How Does The Cost Of Voting Affect Our Prediction Of The Election?
What makes a state harder to vote in?
The ability for an American who is trying to exercise their right to vote can possibly come down to where they live. Some American states have enacted policies that make it easier, or harder to vote in their state. Of the 50 states, 13 of them, like Oregon, Washington, and California do not require an ID of any kind to vote. 12 states, including Pennsylvania and Colorado require identification, but no photo ID. 7 states have no strict photo identification like Nevada and Utah. And the other 18 states, some being Texas, Alabama, and Tennessee, have very strict photo ID requirements. With a few outliers, states that tend to vote Democratic, are more lenient with identification, and states that tend to vote Republican, are very strict about voter identification.
We examined the Cost of Voting Index (COVI) which ranks the difficulty of voting in every state. Given that it is more difficult to vote in some states than others, and most of the states where it is more difficult being Republican states in the South, if COVI was forgotten, and each state was equally difficult to vote in, could this alter the result of an election?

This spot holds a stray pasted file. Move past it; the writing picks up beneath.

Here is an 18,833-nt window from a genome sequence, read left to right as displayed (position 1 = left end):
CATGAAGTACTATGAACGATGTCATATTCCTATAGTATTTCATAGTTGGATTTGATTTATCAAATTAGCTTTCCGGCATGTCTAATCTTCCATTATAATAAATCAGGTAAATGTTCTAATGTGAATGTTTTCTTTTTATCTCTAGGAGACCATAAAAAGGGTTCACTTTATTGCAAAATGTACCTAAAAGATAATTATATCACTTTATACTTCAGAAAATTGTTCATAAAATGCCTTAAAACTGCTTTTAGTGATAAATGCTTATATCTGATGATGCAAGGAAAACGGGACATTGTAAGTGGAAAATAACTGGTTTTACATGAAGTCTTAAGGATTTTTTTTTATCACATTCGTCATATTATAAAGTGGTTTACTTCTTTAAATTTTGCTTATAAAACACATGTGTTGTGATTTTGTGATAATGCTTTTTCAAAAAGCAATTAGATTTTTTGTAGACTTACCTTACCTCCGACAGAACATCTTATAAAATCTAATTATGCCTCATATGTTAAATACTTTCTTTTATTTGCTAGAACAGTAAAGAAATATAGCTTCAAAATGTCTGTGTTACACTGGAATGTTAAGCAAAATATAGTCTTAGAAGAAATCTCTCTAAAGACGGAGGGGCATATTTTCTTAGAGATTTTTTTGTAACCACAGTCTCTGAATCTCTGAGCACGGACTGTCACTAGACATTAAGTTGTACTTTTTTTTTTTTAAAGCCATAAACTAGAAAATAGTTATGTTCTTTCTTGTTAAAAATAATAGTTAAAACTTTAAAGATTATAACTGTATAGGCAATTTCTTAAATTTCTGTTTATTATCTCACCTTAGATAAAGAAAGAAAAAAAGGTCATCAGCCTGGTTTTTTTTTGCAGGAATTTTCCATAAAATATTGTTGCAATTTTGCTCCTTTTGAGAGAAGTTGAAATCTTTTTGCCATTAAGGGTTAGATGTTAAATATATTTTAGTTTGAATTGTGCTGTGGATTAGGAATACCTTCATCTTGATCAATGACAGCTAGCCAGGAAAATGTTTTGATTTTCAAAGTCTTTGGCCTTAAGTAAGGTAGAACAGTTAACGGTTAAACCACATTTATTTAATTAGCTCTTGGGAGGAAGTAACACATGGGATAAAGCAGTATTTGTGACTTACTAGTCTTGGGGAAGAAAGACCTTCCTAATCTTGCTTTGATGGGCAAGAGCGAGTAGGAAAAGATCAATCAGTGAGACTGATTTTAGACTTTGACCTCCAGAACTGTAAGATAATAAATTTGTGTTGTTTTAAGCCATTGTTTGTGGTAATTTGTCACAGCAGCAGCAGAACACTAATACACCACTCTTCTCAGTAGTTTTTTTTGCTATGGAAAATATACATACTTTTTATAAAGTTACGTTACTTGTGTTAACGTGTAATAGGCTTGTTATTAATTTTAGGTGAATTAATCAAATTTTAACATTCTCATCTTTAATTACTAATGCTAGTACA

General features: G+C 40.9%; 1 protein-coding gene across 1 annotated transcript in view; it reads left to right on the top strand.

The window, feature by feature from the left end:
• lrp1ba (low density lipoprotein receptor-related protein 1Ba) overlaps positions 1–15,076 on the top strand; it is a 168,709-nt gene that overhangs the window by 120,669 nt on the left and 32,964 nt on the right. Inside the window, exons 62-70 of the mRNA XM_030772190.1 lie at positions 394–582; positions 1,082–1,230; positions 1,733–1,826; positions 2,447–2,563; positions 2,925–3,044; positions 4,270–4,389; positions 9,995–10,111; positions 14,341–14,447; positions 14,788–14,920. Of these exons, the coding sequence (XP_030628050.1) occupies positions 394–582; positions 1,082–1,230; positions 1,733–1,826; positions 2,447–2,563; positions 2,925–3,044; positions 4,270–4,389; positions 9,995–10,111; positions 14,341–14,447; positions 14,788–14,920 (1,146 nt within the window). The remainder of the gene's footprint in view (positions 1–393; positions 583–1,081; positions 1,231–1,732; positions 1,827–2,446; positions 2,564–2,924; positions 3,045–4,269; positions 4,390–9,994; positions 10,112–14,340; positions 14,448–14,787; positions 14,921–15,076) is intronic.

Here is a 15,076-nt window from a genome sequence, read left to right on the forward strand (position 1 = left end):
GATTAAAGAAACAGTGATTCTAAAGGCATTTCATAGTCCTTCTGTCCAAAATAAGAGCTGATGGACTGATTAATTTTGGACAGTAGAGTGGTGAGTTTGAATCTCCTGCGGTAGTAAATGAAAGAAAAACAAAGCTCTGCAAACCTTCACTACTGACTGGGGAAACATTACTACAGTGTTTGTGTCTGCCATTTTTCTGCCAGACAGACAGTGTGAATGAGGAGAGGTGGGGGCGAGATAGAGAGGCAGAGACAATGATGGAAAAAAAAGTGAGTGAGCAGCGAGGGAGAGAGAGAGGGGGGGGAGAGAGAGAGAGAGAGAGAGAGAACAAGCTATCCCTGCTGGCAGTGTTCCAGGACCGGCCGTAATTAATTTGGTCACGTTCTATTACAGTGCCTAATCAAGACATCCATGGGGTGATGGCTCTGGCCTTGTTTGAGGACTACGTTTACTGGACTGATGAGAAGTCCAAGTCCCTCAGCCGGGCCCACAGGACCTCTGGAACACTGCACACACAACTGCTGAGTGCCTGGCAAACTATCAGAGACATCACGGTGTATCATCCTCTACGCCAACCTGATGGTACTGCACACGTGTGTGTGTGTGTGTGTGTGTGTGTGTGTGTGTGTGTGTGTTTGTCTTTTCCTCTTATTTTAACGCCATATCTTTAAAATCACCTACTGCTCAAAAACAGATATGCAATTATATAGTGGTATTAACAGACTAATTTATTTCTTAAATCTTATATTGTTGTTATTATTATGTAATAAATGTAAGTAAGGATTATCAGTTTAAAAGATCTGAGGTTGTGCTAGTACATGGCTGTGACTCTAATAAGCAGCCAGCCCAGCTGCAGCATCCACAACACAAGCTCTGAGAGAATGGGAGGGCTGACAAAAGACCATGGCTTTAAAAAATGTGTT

Figure 1: This is Oracle of Blair’s Predicted Outcome. Red meaning Trump is winning significantly, Blue meaning Biden is winning significantly. Gray meaning Trump and Biden are close.
Figure 2: This diagram shows the Cost of Voting Rankings for each state.
Results and Comparisons
We compared the predicted outcome of every state with their current COVI to the outcome of every state with every state’s COVI at 0. We compared states from each group (based on identification levels needed to vote) and analyzed how COVI or the lack of thereof, could change the election.
Figure 3: This graph shows the effect of removing COVI from all states towards Trump's predicted vote for states 1-25.
Figure 4: This graph shows the effect of removing COVI from all states towards Trump's predicted vote for states 26-53.
With the Cost of Voting Index, Texas—the hardest state to vote in— was won by Trump in 50.29% of the simulations. Without COVI, Trump won 50.28% of simulations in Texas. Another state where you are strictly required to provide a photo ID requirement, Alabama, went to Trump 59.64% of the simulations with the COVI included. Without it, Trump took 59.63%. In states that don’t require an ID to vote like Oregon and Washington, and taking COVI into account, Biden won the election simulations 57.29% and 58.7% of the time, respectively. With no COVI taken into account Biden won Oregon by 57.3% and Washington by 58.7%.
Figure 5: This graph shows the effect of removing COVI from Alabama, Texas, Oregon, Washington towards Trump's predicted vote.
It is clear that there are obvious trends between the difficulty of voting in each state, and which party the state tends to favor, however the Cost of Voting Index has no significant effect on the election. Removing COVI from our model can change a state’s outcome by 0.02% in favor of either candidate. It would obviously be better if the most possible people could vote in every election and each state was easier to vote in. However, the overall outcome of each state relies very little on the Cost of Voting Index.